Turkey Black Sea coast travel guide and destinations


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Black Sea Region TOUR GUIDE




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 Uzungol a lakeside  eden

Part 5: Uzungol a lakeside  eden

So much piety is sure to be rewarded by paradise even in this world. All one has to do to get there is to drive the narrow and rocky road past Çaykara to Uzungol. What is remarkable is that this lakeside Eden has remained so little known until now, to the extent that hardly any guidebook has ever made reference to it. So, before the word gets out and before the planned paved road and lakeside hotel are built, the traveler is urged to take in the dreamlike beauty of uzungol
Part of Uzungol's allure lies in the two-hour drive up from Of and especially in the rough stretch past Çaykara. The road follows the spectacular blue-green course of the Solaklı River as it flows down from Uzungol, forded occasionally by wooden footbridges. The forest is thick with underbush, moistened by the spray of gushing waterfalls and frequent rains. Farmhouses of rich brown chestnut wood with festive yellow stalks of
corn decorating their windows preside over the intensely green groves of tea. The region offers an excellent selection of the typical chalet-style houses of the traditional mountain architecture. Some of these have an unusual latticework construction that is unique to this district. For a wholly unspoiled ensemble make a short detour to the village of Atakoy, on the Çaykara-Bayburt main road one kilometer beyond the Uzungol turnoff. As elsewhere in the Black Sea most houses here are accompanied by a serender, an elaborate but on stilts that serves for winter storage. The curious wooden disks one sees on each stilt help keep mice away.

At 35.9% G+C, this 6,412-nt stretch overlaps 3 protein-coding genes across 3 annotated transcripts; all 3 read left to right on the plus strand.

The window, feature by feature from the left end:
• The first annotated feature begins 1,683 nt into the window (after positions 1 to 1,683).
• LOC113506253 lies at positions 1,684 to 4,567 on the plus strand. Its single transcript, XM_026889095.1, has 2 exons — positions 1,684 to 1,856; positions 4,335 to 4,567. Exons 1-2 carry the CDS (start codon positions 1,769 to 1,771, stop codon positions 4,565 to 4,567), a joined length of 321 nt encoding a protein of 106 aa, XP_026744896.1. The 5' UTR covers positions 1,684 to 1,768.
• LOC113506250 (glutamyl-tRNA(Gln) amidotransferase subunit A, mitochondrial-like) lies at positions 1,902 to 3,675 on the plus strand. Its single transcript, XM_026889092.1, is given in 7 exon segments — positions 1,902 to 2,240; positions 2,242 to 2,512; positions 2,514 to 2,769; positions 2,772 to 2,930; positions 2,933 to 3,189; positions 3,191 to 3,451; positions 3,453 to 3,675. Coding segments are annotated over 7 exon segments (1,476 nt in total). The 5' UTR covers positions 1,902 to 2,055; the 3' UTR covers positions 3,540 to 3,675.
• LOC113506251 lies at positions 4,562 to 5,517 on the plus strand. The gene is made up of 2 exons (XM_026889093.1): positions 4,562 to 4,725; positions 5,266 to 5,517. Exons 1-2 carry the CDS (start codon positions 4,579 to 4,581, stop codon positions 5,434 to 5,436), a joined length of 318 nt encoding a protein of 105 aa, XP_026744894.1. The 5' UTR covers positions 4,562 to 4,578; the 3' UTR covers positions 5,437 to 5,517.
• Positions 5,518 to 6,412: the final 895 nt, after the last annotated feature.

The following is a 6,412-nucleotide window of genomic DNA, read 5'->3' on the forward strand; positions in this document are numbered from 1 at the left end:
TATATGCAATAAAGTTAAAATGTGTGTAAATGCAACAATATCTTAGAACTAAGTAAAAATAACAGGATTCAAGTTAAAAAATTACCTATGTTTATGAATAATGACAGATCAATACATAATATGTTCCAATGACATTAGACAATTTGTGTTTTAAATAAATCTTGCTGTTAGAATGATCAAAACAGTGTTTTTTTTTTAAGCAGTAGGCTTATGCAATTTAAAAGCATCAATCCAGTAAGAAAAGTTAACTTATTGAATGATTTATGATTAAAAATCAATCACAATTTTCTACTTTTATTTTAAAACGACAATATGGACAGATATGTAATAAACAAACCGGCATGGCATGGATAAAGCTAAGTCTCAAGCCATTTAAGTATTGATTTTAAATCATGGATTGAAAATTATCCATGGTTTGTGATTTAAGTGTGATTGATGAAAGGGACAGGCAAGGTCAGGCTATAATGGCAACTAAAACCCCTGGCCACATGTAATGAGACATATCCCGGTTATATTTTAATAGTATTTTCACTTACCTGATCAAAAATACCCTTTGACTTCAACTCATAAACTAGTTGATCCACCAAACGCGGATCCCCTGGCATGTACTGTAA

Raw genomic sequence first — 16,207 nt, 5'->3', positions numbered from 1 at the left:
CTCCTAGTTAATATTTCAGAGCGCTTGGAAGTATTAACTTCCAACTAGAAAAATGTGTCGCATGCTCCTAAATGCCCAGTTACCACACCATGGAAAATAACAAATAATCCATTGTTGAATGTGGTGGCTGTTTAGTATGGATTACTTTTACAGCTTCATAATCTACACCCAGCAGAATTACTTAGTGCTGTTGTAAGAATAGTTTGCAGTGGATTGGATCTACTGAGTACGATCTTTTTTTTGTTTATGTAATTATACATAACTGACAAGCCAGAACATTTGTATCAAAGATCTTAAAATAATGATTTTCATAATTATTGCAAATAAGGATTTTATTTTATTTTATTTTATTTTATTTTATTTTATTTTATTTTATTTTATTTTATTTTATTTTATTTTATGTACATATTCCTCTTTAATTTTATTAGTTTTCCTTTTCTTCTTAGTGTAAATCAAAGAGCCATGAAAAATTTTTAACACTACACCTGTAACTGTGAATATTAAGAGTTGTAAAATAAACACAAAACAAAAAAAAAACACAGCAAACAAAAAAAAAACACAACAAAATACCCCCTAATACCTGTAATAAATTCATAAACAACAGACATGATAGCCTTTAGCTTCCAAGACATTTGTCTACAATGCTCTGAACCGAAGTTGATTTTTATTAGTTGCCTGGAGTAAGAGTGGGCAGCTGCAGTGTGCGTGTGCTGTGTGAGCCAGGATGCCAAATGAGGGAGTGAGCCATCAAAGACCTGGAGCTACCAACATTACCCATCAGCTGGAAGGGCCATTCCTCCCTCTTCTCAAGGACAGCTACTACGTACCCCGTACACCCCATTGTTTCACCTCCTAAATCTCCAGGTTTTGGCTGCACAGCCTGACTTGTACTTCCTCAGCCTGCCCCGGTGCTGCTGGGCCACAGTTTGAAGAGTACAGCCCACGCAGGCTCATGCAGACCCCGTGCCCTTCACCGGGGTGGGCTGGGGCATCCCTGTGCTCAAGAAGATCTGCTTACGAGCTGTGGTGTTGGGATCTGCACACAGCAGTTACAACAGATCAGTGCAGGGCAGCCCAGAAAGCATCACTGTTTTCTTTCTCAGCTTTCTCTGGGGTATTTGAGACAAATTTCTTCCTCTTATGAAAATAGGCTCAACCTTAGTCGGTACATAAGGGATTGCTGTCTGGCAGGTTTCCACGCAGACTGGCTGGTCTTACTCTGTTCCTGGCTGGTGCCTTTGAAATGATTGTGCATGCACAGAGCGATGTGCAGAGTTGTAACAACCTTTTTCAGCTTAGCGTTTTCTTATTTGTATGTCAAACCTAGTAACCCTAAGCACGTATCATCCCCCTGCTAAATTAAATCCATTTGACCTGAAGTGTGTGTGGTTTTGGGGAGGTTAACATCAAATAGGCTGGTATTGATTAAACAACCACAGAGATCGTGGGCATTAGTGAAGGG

Back on the road, stroll across the covered bridge of Hapsiyaş, a 250 year old wooden structure with a tiled roof. On the bridge, local fisherman cast for trout with makeshift wooden rods. At the quaint little village of Çamlık, another small bridge crosses the brook. On the porch of a tea house a group of old timers sit, passing judgement on each car that lurches by.
Uzungol is located at 1250 meters, the altitude where stately conifers begin to replace the leaf forest. The lake is a small one barely three kilometers in circumference. A huge mosque with dual minarets casts its
whitewashed reflection on the water's surface. In the main part of the village, a short walk up the slope, another mosque echoes the müezzin's call to prayer. The horizon is encircled by the majestic peaks of Mt. Ziyaret (3111 meters) and Mt. Haldizen (3193 meters) which remain snow capped through July.
On the far side of the lake lies the trout farm alabalık tesisleri) of Hüseyin İnan, which doubles as a mountain resort of modest proportions. It is a delightful place: four log cabins with wood stoves and hot water line the river bank. Each can sleep six comfortably. A spacious restaurant, also made of wood, serves wholesome food: fresh trout fried in butter, crisp salads and homemade soup. No one speaks English, but sign language works surprisingly well at this altitude. If backgammon is your forte you may try your hand with Ismail Inan, a former gambler and alcoholic on the mend who plays with a wolfish grin and is considered champion of these parts. As Ismail will readily inform you,
uzungol is liquor-free and will remain so as long as the mullahs have their way.
Across the arched stone bridge, the village of Uzungol (also known as Şerah) is a charming collection of old timber houses. Beyond it, several different paths cross through crocusfilled meadows up into the pine forests and the alpine yaylas. Whichever path you choose, you are certain to find a series of pastoral scenes: fathers and sons spread piles of hay to dry on the hillside; young girls struggle up the mountain trails with towering loads of firewood strapped to their backs, while women milk the cow.
A further four-hour walk (cars can reach the village of Demirkapı by bad road) will get one to the glacier lakes of Mt. Haldizen located on the treeless grasslands at 2800 meters. The peak itself is a short and easy climb beyond the lakes and affords a stupendous view over the distant Çoruh River Canyon to the south.

Free Travel Guide of Turkey Pontic coast: East of Trabzon - Trebizond

 Part 1: Tea Plants
Part 2:
Part 3:
Part 4:
A Muslim Redoubt
Part 5:
A Lakeside Eden
Part 6:
Rize and Environs
Part 7:
Part 8:
A Little Berlin

Part 9: Bull wrestling in Artvin


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